Members Of Pay-It-Forward ‘Donor Chain’ Have Special Night At N.Y. Presbyterian
NEW YORK (CBSNewYork) — Transplant patients, those in need and those awaiting surgery gathered on Thursday at New York Presbyterian Hospital-Cornell to celebrate the gift of life.
Susan Castro’s son, Damien, 17, is in desperate need of a kidney, so she is going to be his donor.
“For a parent to stand by and watch their child suffer, this is the best gift I can give my son, it really is,” Castro told CBS 2’s Dick Brennan. “I can’t tell you how much it means to be his donor. It means the world, because I’m giving him a normal life again.”
Castro was getting plenty of support where donors, patients, and family members gathered to talk about surviving and thriving in the years following surgery.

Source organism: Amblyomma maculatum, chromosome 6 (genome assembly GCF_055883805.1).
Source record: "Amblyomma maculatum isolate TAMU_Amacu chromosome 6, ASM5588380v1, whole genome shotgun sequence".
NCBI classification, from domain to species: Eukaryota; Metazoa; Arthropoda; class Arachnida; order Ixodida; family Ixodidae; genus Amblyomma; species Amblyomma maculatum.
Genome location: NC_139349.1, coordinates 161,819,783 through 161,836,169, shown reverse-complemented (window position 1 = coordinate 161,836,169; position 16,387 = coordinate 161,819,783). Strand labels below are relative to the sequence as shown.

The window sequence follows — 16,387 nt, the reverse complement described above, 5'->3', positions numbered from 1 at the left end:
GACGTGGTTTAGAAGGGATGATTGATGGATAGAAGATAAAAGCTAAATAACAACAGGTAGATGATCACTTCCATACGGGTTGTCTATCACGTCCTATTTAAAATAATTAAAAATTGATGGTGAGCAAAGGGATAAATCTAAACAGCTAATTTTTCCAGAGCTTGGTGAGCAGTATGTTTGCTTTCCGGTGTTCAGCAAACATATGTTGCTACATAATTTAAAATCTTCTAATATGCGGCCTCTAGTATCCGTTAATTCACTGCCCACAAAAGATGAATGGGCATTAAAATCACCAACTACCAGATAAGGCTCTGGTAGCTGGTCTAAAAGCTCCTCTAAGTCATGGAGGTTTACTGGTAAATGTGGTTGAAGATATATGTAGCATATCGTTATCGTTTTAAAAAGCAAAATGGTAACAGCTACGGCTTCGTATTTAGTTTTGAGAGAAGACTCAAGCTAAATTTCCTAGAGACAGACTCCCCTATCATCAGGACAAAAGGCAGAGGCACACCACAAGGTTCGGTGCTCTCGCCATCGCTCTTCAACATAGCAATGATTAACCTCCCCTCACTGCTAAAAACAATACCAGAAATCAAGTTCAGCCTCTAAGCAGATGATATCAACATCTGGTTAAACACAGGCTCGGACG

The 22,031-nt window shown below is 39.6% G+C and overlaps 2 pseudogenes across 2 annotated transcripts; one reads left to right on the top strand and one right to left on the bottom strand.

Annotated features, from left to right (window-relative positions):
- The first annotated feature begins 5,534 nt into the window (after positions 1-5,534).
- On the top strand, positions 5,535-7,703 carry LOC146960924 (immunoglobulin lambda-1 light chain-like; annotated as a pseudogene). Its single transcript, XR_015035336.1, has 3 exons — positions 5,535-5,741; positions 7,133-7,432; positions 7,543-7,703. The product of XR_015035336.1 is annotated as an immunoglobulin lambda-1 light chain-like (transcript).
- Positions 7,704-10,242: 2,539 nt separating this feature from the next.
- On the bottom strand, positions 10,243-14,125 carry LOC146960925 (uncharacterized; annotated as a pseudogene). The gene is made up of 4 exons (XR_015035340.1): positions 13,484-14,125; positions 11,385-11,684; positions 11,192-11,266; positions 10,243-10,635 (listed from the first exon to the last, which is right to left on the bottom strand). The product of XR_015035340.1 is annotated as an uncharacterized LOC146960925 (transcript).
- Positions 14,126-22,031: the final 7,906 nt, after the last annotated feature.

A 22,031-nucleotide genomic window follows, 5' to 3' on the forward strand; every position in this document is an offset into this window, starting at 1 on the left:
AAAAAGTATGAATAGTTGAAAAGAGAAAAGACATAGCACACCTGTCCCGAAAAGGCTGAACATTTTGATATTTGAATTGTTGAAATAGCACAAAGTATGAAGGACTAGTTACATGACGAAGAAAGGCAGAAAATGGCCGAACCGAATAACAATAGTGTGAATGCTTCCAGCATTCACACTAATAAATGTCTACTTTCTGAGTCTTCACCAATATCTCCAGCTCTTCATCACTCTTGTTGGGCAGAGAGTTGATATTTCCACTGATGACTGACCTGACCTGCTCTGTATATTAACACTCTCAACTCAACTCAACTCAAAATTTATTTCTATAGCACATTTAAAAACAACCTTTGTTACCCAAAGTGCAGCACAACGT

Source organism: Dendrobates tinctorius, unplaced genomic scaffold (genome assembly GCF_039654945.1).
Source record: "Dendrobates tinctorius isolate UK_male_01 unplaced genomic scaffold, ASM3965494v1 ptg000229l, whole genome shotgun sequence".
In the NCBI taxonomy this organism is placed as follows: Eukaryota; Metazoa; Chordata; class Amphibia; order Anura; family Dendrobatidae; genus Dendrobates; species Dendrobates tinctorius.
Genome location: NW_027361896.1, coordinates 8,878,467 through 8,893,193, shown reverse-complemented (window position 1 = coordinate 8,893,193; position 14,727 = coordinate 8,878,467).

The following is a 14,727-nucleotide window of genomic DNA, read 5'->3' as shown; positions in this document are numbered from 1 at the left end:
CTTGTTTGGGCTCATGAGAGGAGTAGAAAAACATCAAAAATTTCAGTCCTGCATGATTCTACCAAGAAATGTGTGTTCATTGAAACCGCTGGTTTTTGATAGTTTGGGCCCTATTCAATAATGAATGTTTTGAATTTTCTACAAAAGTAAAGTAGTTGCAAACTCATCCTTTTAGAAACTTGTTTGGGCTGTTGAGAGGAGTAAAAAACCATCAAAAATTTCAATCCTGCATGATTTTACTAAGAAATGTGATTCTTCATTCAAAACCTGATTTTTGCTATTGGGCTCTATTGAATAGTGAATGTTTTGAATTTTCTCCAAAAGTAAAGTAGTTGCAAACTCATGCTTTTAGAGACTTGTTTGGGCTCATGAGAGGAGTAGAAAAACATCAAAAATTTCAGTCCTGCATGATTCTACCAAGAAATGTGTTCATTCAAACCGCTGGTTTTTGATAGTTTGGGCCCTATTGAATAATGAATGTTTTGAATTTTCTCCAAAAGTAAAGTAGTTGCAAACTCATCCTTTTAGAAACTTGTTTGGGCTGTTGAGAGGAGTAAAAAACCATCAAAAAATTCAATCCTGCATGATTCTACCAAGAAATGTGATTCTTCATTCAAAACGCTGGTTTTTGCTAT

Identical twins Brian and Allen Leavy were each given a kidney by their parents. The brothers told CBS 2 that they can do anything.
“Lift weights, work out, all that stuff,” Brian said.
The boys’ mother, Evette, reflected on what it meant to be there for her sons.
“To be able to do it for our kids and give them life all over again is a special thing. You can’t beat that,” she said.
Many of the people gathered at the hospital on Thursday were a part of a “donor chain,” a pay-it-forward donation program. A stranger donates to a recipient and a member of the recipient’s family donates to another person in need.
Evan Hubbard’s father, Paul, told CBS 2 that he is very happy with the progress that he has seen in his 10-year-old son.
“He’s smart, doing well. He’s a really good kid,” he said.
Medical experts say that the surgery will not prevent kids from being kids.
“They have for the most part a pretty normal existence,” Dr. Sandip Kapur said.
With their Feb. 14 surgery approaching, Susan and Damien Castro said they are staying positive.
“She’s getting nervous, but I’m happy,” Damien said.
The chain donation program has boosted organ donorship by 30 percent, according to doctors.
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